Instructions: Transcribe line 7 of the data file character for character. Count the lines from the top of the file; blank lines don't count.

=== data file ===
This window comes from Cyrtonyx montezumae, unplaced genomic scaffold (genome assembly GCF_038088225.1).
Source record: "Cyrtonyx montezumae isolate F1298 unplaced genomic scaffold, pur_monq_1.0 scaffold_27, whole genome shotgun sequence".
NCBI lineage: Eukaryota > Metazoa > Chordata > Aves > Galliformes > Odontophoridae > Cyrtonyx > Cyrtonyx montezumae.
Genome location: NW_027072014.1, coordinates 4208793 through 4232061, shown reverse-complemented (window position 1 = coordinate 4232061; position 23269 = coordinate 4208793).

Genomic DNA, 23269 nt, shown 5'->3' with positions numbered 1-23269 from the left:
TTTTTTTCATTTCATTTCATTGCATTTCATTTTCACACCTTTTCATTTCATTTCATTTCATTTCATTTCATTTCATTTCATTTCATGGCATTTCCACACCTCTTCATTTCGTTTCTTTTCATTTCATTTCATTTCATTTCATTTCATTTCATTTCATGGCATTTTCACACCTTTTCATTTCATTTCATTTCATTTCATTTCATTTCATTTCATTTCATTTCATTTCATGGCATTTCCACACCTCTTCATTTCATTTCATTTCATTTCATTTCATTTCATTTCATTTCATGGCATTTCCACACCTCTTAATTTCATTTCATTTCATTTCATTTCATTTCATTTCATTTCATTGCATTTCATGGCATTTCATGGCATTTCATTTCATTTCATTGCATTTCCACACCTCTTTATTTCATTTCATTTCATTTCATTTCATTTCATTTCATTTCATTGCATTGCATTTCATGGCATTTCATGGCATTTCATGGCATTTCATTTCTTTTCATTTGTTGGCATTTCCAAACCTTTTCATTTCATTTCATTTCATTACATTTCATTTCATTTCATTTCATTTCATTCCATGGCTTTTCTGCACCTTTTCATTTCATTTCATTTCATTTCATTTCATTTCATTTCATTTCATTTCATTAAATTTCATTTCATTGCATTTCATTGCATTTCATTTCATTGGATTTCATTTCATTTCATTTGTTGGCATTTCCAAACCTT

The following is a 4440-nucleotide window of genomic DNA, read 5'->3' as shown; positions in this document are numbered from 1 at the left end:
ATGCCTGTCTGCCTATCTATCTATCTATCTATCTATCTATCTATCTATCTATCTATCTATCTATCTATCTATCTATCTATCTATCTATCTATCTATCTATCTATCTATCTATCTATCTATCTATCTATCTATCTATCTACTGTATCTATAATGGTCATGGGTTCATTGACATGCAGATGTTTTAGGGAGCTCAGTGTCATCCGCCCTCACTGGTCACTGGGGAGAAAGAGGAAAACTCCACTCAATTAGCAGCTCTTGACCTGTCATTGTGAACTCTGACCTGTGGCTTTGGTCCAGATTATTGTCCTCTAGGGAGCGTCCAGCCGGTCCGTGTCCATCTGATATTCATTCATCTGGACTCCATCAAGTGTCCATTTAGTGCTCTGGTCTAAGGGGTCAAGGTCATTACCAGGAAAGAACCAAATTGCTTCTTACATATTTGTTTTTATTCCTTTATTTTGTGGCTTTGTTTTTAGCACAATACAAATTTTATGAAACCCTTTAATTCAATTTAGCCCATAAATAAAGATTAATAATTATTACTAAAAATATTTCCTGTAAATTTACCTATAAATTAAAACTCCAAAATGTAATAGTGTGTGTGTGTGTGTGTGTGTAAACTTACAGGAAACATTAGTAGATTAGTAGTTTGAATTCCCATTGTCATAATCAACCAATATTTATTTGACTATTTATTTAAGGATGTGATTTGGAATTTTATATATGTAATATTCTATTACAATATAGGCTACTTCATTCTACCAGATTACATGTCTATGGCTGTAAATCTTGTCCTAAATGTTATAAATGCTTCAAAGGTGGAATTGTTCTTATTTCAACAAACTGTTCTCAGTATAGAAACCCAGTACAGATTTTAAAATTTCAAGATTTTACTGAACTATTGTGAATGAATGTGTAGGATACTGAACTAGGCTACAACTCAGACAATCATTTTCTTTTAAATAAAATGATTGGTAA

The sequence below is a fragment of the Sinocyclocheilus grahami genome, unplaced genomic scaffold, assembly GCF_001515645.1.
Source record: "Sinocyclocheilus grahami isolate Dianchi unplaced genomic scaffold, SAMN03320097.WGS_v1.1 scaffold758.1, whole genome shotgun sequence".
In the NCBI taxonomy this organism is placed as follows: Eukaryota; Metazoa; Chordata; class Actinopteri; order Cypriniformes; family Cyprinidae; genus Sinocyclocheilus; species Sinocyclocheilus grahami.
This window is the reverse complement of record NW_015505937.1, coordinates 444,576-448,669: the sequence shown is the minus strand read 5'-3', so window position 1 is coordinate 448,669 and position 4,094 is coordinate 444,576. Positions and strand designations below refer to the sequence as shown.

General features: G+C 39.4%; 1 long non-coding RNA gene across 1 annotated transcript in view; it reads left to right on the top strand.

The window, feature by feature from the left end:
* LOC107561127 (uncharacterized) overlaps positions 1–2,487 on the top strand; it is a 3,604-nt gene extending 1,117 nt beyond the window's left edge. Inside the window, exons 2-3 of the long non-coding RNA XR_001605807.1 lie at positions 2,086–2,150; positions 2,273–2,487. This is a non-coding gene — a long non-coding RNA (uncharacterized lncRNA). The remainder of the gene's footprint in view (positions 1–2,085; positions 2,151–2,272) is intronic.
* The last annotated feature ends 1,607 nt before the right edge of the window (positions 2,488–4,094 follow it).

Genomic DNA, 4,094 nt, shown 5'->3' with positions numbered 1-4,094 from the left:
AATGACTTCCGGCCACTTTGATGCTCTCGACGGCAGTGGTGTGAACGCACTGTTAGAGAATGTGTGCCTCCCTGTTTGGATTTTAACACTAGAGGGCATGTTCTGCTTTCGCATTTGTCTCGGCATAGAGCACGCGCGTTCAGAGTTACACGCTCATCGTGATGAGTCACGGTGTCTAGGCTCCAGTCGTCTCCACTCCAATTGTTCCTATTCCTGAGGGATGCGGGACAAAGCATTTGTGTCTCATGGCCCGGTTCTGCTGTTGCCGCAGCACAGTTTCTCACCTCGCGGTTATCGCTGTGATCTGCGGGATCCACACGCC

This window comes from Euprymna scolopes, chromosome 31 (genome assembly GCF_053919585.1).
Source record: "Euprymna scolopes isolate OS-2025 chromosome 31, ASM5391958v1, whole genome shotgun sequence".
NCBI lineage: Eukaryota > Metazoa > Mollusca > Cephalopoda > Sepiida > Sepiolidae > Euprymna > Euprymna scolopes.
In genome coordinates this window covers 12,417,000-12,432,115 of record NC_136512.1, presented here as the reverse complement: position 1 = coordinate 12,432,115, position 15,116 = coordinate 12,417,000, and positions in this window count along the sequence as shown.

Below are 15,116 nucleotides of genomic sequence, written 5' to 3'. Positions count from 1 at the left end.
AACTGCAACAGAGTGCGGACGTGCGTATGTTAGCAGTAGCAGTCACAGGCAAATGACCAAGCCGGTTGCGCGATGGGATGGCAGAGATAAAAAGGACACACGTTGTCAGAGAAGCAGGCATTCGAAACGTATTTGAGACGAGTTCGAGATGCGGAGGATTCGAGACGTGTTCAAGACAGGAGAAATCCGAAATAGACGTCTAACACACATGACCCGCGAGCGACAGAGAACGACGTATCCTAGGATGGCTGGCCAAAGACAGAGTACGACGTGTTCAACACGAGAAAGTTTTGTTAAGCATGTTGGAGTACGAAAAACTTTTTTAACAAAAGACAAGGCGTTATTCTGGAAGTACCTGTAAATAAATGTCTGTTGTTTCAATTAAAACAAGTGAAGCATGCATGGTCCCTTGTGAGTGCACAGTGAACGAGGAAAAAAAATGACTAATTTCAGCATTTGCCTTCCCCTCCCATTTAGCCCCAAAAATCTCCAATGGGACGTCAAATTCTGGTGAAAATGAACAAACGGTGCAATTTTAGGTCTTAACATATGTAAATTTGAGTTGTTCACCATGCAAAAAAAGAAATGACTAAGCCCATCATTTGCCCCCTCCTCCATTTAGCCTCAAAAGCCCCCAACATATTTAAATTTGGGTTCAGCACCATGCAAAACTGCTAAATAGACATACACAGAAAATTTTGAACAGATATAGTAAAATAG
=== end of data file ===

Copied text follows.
The following is a 4440-nucleotide window of genomic DNA, read 5'->3' as shown; positions in this document are numbered from 1 at the left end: